Over the past decade, China's vegetable production has increased and has always been the world's largest. Thanks to the six large key vegetable production areas and technologies such as greenhouse and vegetable breeding, China now can provide its 1.4 billion people with fresh vegetables all year round, despite the country's diverse land and weather conditions.
In Mohe, China's northernmost city winter temperatures can reach below minus 40 degrees Celsius. In western China's Tuokexun, there are only nine days of rainfall on average each year. The Qinghai-Tibet Plateau in southwest China has an average elevation of more than 4,000 meters.
Despite its diverse land conditions, 1.4 billion Chinese people are still able to eat vegetables all year round. So how does China provide vegetables to its population all year round?
In northern China, temperatures drop rapidly in autumn and soil gradually freezes in winter and outdoor plants cannot be grown for five to six months. But science and technology has solved this problem.
Apart from bringing more and better vegetables to its own people, China is also supplying more and more vegetables to the world.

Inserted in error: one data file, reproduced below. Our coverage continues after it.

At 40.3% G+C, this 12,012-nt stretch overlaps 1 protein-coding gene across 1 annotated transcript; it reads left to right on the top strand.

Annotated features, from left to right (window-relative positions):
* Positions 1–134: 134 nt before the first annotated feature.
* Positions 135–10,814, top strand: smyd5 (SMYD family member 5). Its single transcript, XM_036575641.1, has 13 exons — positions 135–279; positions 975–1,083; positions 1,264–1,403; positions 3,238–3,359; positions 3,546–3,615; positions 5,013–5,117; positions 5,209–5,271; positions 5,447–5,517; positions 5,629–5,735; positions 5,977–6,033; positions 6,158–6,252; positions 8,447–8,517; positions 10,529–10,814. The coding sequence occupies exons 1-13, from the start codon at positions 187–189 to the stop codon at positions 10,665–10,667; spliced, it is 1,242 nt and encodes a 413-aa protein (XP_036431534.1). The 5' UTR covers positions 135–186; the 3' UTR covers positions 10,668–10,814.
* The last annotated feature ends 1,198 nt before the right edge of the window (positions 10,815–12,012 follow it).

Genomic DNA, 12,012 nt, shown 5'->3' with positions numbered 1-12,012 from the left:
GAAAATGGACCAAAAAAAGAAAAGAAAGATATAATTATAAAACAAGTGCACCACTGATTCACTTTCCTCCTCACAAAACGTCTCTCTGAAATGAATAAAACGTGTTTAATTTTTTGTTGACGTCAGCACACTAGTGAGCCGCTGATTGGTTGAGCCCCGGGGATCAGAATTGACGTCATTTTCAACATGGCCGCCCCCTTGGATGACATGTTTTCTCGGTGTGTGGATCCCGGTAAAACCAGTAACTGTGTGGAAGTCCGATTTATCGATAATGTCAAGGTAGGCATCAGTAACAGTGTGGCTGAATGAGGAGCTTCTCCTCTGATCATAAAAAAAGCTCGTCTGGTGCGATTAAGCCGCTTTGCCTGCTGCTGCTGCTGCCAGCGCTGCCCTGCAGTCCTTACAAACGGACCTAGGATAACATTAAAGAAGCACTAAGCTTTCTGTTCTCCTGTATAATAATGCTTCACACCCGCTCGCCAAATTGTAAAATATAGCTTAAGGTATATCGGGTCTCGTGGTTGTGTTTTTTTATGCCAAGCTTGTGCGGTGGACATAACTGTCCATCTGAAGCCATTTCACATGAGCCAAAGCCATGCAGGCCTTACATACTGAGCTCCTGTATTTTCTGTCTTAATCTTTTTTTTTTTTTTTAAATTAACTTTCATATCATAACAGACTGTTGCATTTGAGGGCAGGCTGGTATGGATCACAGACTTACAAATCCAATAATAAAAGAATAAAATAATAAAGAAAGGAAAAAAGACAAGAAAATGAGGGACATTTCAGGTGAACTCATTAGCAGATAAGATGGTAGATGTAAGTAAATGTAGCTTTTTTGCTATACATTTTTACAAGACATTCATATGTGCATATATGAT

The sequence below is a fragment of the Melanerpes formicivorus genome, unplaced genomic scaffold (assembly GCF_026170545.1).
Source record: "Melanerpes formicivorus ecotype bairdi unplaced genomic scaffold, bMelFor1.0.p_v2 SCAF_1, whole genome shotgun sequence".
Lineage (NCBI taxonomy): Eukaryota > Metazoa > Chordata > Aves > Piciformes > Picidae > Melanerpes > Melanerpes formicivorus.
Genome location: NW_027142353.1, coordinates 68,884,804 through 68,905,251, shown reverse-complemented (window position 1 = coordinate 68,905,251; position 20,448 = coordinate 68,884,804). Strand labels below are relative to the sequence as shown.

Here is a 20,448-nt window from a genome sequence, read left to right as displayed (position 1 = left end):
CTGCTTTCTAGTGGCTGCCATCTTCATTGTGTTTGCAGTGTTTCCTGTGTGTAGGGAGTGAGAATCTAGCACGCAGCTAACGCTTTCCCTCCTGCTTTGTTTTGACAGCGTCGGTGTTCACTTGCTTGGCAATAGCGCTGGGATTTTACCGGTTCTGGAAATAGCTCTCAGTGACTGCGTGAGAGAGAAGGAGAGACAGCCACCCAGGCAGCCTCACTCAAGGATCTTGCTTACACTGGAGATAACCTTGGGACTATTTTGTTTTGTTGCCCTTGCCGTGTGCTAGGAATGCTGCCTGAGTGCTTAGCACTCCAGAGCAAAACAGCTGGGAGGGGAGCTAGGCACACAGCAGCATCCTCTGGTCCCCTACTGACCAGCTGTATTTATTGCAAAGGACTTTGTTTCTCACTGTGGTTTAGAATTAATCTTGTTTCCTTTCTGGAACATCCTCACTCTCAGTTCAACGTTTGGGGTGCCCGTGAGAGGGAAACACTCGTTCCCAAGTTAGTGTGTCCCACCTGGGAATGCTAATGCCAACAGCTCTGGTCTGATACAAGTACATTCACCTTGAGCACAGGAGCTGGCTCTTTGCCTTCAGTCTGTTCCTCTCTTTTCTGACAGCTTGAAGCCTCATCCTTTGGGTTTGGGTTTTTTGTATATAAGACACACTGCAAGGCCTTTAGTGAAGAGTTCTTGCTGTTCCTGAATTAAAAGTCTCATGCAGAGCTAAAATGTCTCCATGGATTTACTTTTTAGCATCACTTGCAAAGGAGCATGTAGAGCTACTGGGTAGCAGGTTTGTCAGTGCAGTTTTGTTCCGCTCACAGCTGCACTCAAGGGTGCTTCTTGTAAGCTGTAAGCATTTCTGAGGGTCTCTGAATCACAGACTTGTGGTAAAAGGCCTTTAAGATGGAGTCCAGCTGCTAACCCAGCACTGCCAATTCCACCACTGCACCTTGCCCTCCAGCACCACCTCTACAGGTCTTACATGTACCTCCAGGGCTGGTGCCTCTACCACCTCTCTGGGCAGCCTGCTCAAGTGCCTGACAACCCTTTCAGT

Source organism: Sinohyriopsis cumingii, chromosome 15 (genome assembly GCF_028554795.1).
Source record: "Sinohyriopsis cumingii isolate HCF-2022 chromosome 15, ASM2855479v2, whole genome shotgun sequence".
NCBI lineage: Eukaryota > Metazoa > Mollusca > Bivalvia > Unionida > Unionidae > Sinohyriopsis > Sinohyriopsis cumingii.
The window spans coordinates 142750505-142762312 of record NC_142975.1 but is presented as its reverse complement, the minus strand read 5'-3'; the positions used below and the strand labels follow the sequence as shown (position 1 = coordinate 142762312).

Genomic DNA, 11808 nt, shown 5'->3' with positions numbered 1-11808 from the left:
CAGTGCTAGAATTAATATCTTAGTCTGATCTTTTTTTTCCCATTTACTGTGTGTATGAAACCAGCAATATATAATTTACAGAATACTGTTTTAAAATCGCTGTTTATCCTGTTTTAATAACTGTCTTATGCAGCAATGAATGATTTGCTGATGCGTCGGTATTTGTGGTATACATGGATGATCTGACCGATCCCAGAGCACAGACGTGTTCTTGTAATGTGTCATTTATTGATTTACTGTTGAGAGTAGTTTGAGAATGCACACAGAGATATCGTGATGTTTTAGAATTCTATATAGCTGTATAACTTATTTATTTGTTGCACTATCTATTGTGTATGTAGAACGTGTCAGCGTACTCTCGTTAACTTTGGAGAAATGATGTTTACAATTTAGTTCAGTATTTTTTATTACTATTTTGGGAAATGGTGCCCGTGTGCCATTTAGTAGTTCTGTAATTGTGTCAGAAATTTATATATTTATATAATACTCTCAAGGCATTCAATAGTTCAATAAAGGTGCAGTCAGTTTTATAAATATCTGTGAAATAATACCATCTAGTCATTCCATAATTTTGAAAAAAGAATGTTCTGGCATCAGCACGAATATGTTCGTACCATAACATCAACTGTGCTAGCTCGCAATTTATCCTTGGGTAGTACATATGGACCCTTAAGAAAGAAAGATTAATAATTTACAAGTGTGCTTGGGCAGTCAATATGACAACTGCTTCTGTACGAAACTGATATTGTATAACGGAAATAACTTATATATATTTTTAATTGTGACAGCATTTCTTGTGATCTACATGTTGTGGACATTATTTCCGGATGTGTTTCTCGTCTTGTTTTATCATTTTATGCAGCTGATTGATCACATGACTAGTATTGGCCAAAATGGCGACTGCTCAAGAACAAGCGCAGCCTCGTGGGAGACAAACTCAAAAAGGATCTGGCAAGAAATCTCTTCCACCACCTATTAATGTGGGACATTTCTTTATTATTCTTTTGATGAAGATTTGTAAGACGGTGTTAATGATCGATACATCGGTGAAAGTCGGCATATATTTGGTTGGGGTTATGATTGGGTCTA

From 2006 to 2016, the planting area of China's greenhouse vegetables has grown by an average of about 1.6 million mu (107,000 hectares) a year, nearly the size of Los Angeles. The planting environment in greenhouse has also been improved by science and technology, such as automatic irrigation and ventilation which are made possible through intelligent systems monitoring light, heat, pests and so on.
The total annual output of greenhouse vegetables is almost 300 million tons, worth more than 100 billion U.S. dollars.
By improving vegetable breeding, China's vegetables are higher quality more disease-resistant and have higher yields.
In saline and alkaline land, the improved water bamboo can produce 2000 kg per mu annually. In the meantime, farmers across China are now reducing the use of pesticides and fertilizers.
Pesticide use in China has been declining over the years and the use of fertilizer remains zero-growth.
Besides, the government guarantees land area for agricultural production through legislation and other means. It resolutely prohibits the construction of houses on such land or other uses.
While maintaining its champion position in quantity, China also wants to be the champion of vegetable quality. Vegetable production is also becoming more automated and more accurate.
In China, this change in production and economic model is called supply-side structural reform. Adjusting production sources has provided consumers with better quality vegetables. Such reform will bring more and better vegetables to China and the world.